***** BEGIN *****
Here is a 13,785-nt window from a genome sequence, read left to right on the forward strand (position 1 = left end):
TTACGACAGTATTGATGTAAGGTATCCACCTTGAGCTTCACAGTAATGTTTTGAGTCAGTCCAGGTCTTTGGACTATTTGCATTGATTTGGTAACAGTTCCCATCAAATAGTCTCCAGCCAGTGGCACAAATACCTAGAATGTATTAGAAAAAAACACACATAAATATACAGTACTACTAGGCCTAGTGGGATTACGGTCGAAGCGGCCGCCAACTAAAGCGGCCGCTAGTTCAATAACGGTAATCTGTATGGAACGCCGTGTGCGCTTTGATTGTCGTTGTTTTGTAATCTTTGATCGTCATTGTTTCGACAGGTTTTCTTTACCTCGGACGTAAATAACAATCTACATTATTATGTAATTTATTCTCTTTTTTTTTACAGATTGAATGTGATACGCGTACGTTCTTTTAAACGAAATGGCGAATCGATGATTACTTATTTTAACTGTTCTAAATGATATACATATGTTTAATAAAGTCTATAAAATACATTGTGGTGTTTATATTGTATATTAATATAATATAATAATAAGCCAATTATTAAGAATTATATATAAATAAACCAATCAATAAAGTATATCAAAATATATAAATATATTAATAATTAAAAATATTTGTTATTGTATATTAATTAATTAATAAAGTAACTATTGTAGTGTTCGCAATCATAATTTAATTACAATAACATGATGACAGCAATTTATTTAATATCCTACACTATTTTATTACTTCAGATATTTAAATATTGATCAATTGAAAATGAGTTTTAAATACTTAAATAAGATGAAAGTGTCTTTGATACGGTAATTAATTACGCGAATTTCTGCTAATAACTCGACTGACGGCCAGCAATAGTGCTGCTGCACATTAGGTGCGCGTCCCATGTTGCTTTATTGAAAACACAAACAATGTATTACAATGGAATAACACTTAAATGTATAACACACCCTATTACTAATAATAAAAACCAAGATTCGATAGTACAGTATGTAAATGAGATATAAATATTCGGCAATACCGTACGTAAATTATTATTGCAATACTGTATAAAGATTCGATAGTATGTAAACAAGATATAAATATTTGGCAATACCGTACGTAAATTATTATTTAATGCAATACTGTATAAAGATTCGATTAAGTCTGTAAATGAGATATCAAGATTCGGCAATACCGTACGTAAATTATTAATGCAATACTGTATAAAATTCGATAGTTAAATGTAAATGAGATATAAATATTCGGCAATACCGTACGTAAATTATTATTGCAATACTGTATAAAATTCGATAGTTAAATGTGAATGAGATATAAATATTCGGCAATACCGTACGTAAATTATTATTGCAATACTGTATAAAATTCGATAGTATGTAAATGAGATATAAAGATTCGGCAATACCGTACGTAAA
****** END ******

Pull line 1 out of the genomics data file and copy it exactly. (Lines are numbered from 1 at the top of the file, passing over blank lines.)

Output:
Here is a 13,785-nt window from a genome sequence, read left to right on the forward strand (position 1 = left end):